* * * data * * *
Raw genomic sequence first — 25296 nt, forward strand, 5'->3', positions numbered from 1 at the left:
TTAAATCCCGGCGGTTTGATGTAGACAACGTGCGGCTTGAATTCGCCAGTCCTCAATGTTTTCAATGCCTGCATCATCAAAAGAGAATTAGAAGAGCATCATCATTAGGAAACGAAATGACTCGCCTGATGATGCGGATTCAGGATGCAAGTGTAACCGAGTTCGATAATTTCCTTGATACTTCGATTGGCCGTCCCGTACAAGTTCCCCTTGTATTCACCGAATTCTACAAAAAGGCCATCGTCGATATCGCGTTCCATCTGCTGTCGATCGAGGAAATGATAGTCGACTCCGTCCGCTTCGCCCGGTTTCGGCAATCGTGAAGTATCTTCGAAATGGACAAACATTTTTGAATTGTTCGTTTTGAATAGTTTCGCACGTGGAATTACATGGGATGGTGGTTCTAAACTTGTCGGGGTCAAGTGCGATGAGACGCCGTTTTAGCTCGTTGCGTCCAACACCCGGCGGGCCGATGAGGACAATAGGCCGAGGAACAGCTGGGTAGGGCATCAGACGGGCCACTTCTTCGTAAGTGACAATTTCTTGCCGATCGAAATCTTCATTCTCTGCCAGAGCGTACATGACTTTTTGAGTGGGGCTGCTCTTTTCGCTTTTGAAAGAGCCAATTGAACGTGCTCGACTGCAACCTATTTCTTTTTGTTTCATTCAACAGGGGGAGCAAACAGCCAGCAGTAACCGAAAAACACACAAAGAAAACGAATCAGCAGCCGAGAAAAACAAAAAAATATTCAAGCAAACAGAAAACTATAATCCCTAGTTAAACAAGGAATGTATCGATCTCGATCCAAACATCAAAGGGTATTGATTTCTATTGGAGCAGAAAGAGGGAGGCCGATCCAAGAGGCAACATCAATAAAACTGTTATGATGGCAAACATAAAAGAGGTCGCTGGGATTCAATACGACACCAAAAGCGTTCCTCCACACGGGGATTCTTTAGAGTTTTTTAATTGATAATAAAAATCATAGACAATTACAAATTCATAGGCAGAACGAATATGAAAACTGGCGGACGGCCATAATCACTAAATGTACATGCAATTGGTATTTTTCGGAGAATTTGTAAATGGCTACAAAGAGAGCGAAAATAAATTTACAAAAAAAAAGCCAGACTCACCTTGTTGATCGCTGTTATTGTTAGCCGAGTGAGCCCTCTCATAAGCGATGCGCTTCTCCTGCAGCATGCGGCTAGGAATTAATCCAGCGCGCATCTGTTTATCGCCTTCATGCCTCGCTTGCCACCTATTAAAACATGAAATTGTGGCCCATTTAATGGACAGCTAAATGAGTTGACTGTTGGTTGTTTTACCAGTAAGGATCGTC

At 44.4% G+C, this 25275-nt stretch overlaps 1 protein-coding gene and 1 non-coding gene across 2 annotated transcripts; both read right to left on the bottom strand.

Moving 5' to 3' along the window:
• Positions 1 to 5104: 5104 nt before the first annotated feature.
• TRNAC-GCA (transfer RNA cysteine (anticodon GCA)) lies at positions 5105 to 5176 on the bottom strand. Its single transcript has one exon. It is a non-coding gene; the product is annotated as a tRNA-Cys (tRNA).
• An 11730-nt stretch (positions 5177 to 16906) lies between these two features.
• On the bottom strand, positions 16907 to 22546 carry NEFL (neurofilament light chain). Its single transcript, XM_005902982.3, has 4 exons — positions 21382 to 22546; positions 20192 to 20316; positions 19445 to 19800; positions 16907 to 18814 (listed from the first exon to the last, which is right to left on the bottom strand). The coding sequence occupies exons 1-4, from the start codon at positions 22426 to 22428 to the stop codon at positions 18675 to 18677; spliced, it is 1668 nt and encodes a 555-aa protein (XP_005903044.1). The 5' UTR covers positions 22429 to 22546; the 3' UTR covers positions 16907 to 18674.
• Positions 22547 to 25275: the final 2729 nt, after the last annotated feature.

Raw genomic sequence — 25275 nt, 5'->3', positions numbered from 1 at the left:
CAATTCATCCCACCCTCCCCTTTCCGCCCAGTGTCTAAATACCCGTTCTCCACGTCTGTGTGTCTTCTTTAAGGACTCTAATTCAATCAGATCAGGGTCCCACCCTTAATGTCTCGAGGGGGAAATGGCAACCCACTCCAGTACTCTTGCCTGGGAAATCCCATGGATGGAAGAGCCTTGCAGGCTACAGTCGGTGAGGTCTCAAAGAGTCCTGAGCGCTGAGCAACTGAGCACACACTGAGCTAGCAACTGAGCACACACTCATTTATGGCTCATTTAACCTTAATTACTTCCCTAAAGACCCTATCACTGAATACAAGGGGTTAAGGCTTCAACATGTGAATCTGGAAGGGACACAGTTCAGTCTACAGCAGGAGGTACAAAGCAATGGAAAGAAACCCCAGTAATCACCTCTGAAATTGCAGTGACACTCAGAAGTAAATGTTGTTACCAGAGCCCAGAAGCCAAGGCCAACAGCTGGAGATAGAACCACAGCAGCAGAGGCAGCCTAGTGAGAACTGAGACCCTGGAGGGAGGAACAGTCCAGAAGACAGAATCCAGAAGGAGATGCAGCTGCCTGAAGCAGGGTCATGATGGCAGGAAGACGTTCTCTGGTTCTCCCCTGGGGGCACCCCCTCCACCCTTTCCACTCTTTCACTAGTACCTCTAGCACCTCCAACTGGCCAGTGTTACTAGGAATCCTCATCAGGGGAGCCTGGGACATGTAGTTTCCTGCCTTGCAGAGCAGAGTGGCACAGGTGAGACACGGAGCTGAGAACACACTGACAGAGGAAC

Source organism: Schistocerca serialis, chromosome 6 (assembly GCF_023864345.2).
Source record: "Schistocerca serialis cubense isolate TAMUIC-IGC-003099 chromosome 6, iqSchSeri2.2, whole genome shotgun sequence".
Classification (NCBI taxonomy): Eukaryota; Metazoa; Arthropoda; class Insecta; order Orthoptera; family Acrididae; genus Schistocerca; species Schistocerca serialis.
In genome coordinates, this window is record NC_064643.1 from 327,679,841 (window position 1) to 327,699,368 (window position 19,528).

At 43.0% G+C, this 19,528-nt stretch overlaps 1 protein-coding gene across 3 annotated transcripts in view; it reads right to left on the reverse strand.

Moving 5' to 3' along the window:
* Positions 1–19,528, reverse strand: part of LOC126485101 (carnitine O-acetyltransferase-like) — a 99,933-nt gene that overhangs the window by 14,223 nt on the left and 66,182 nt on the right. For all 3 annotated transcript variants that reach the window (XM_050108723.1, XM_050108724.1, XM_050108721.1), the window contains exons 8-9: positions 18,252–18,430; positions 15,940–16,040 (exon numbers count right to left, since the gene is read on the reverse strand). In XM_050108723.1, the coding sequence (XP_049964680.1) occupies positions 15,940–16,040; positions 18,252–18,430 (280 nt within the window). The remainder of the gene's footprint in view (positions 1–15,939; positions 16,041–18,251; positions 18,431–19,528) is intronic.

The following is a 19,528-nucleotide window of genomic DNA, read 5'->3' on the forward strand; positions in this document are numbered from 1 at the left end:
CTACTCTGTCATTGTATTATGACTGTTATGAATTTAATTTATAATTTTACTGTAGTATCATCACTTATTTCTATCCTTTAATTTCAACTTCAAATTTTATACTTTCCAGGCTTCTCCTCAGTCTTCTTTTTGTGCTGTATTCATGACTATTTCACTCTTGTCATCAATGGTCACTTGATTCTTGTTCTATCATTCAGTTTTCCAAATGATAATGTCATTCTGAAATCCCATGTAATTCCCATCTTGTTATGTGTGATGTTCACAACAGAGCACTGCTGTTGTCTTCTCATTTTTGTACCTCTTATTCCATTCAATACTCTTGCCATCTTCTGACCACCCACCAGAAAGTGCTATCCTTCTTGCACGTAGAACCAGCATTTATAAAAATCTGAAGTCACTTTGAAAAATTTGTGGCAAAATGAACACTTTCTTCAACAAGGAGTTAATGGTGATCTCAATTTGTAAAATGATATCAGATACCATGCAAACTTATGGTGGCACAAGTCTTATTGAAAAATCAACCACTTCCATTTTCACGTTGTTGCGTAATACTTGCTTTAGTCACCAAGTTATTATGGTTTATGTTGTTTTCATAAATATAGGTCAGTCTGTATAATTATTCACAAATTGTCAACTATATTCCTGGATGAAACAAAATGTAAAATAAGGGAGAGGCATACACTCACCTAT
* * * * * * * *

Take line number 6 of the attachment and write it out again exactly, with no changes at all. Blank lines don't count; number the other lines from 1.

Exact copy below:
• TRNAC-GCA (transfer RNA cysteine (anticodon GCA)) lies at positions 5105 to 5176 on the bottom strand. Its single transcript has one exon. It is a non-coding gene; the product is annotated as a tRNA-Cys (tRNA).